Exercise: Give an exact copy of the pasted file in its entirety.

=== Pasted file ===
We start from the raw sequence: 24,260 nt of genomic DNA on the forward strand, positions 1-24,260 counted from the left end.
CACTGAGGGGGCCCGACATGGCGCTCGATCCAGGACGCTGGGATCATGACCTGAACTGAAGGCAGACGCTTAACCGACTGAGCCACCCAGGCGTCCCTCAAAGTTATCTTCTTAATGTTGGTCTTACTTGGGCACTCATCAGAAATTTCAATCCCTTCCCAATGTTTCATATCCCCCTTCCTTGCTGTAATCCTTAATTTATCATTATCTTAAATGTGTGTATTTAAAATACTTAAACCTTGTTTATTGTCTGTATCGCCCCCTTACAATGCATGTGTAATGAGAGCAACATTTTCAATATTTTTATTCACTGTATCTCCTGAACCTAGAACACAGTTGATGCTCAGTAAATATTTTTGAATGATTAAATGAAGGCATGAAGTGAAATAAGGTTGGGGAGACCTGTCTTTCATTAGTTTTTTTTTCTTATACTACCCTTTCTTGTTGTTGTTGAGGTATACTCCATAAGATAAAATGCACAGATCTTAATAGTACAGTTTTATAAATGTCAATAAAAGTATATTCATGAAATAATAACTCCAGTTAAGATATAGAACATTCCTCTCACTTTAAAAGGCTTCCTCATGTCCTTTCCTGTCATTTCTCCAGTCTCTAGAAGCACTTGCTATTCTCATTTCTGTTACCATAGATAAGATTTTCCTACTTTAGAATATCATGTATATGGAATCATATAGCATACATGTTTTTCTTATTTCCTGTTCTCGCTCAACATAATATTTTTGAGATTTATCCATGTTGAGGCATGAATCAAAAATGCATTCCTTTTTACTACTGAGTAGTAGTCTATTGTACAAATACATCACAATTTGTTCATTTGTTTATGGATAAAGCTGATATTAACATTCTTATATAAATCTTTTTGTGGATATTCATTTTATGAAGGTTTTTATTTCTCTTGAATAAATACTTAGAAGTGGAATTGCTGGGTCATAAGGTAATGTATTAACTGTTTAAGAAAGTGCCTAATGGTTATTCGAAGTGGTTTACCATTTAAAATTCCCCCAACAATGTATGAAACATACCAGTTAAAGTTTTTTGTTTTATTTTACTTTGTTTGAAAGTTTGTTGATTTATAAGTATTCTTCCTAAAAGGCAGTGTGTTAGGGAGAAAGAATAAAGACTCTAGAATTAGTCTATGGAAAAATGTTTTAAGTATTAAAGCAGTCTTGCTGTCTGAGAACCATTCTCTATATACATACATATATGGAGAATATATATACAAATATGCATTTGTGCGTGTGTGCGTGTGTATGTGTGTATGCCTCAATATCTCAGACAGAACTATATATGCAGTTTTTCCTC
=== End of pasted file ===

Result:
We start from the raw sequence: 24,260 nt of genomic DNA on the forward strand, positions 1-24,260 counted from the left end.
CACTGAGGGGGCCCGACATGGCGCTCGATCCAGGACGCTGGGATCATGACCTGAACTGAAGGCAGACGCTTAACCGACTGAGCCACCCAGGCGTCCCTCAAAGTTATCTTCTTAATGTTGGTCTTACTTGGGCACTCATCAGAAATTTCAATCCCTTCCCAATGTTTCATATCCCCCTTCCTTGCTGTAATCCTTAATTTATCATTATCTTAAATGTGTGTATTTAAAATACTTAAACCTTGTTTATTGTCTGTATCGCCCCCTTACAATGCATGTGTAATGAGAGCAACATTTTCAATATTTTTATTCACTGTATCTCCTGAACCTAGAACACAGTTGATGCTCAGTAAATATTTTTGAATGATTAAATGAAGGCATGAAGTGAAATAAGGTTGGGGAGACCTGTCTTTCATTAGTTTTTTTTTCTTATACTACCCTTTCTTGTTGTTGTTGAGGTATACTCCATAAGATAAAATGCACAGATCTTAATAGTACAGTTTTATAAATGTCAATAAAAGTATATTCATGAAATAATAACTCCAGTTAAGATATAGAACATTCCTCTCACTTTAAAAGGCTTCCTCATGTCCTTTCCTGTCATTTCTCCAGTCTCTAGAAGCACTTGCTATTCTCATTTCTGTTACCATAGATAAGATTTTCCTACTTTAGAATATCATGTATATGGAATCATATAGCATACATGTTTTTCTTATTTCCTGTTCTCGCTCAACATAATATTTTTGAGATTTATCCATGTTGAGGCATGAATCAAAAATGCATTCCTTTTTACTACTGAGTAGTAGTCTATTGTACAAATACATCACAATTTGTTCATTTGTTTATGGATAAAGCTGATATTAACATTCTTATATAAATCTTTTTGTGGATATTCATTTTATGAAGGTTTTTATTTCTCTTGAATAAATACTTAGAAGTGGAATTGCTGGGTCATAAGGTAATGTATTAACTGTTTAAGAAAGTGCCTAATGGTTATTCGAAGTGGTTTACCATTTAAAATTCCCCCAACAATGTATGAAACATACCAGTTAAAGTTTTTTGTTTTATTTTACTTTGTTTGAAAGTTTGTTGATTTATAAGTATTCTTCCTAAAAGGCAGTGTGTTAGGGAGAAAGAATAAAGACTCTAGAATTAGTCTATGGAAAAATGTTTTAAGTATTAAAGCAGTCTTGCTGTCTGAGAACCATTCTCTATATACATACATATATGGAGAATATATATACAAATATGCATTTGTGCGTGTGTGCGTGTGTATGTGTGTATGCCTCAATATCTCAGACAGAACTATATATGCAGTTTTTCCTC